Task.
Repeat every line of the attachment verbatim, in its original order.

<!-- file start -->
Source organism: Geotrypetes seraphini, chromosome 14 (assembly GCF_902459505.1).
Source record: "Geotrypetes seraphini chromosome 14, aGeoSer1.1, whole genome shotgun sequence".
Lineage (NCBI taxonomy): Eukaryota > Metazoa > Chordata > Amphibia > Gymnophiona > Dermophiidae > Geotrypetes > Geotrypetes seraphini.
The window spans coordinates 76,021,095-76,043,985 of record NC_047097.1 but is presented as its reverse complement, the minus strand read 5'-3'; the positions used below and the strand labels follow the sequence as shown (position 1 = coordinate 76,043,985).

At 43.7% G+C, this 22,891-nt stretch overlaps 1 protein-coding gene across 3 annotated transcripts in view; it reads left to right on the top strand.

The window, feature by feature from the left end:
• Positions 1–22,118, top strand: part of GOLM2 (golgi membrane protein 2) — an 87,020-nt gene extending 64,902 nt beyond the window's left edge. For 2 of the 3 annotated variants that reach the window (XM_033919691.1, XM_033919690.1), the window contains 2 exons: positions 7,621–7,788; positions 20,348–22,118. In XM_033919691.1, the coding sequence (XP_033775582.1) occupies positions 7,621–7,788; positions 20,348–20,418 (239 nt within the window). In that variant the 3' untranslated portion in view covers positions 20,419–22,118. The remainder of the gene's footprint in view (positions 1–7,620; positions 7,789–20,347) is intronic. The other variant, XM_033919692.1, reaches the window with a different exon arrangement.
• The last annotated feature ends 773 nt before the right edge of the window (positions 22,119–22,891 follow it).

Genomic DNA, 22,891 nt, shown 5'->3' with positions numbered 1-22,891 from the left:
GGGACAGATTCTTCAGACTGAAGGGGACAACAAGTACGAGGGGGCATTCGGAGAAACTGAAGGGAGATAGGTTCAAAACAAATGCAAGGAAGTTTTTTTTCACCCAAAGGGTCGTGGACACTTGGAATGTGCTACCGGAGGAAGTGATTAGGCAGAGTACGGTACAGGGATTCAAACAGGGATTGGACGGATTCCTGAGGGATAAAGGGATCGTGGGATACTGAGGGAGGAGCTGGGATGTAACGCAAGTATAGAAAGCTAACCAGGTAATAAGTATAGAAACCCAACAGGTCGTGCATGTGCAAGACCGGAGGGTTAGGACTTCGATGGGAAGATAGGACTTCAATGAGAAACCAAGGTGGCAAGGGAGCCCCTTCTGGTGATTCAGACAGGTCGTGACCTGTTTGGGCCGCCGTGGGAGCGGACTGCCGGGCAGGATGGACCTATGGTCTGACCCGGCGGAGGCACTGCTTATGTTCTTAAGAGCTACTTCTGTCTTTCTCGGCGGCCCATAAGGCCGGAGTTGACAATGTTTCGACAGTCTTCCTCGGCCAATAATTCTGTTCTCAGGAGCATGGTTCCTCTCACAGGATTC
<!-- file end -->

Source organism: Geotrypetes seraphini, chromosome 14 (assembly GCF_902459505.1).
Source record: "Geotrypetes seraphini chromosome 14, aGeoSer1.1, whole genome shotgun sequence".
Lineage (NCBI taxonomy): Eukaryota > Metazoa > Chordata > Amphibia > Gymnophiona > Dermophiidae > Geotrypetes > Geotrypetes seraphini.
The window spans coordinates 76,021,095-76,043,985 of record NC_047097.1 but is presented as its reverse complement, the minus strand read 5'-3'; the positions used below and the strand labels follow the sequence as shown (position 1 = coordinate 76,043,985).

At 43.7% G+C, this 22,891-nt stretch overlaps 1 protein-coding gene across 3 annotated transcripts in view; it reads left to right on the top strand.

The window, feature by feature from the left end:
• Positions 1–22,118, top strand: part of GOLM2 (golgi membrane protein 2) — an 87,020-nt gene extending 64,902 nt beyond the window's left edge. For 2 of the 3 annotated variants that reach the window (XM_033919691.1, XM_033919690.1), the window contains 2 exons: positions 7,621–7,788; positions 20,348–22,118. In XM_033919691.1, the coding sequence (XP_033775582.1) occupies positions 7,621–7,788; positions 20,348–20,418 (239 nt within the window). In that variant the 3' untranslated portion in view covers positions 20,419–22,118. The remainder of the gene's footprint in view (positions 1–7,620; positions 7,789–20,347) is intronic. The other variant, XM_033919692.1, reaches the window with a different exon arrangement.
• The last annotated feature ends 773 nt before the right edge of the window (positions 22,119–22,891 follow it).

Genomic DNA, 22,891 nt, shown 5'->3' with positions numbered 1-22,891 from the left:
GGGACAGATTCTTCAGACTGAAGGGGACAACAAGTACGAGGGGGCATTCGGAGAAACTGAAGGGAGATAGGTTCAAAACAAATGCAAGGAAGTTTTTTTTCACCCAAAGGGTCGTGGACACTTGGAATGTGCTACCGGAGGAAGTGATTAGGCAGAGTACGGTACAGGGATTCAAACAGGGATTGGACGGATTCCTGAGGGATAAAGGGATCGTGGGATACTGAGGGAGGAGCTGGGATGTAACGCAAGTATAGAAAGCTAACCAGGTAATAAGTATAGAAACCCAACAGGTCGTGCATGTGCAAGACCGGAGGGTTAGGACTTCGATGGGAAGATAGGACTTCAATGAGAAACCAAGGTGGCAAGGGAGCCCCTTCTGGTGATTCAGACAGGTCGTGACCTGTTTGGGCCGCCGTGGGAGCGGACTGCCGGGCAGGATGGACCTATGGTCTGACCCGGCGGAGGCACTGCTTATGTTCTTAAGAGCTACTTCTGTCTTTCTCGGCGGCCCATAAGGCCGGAGTTGACAATGTTTCGACAGTCTTCCTCGGCCAATAATTCTGTTCTCAGGAGCATGGTTCCTCTCACAGGATTC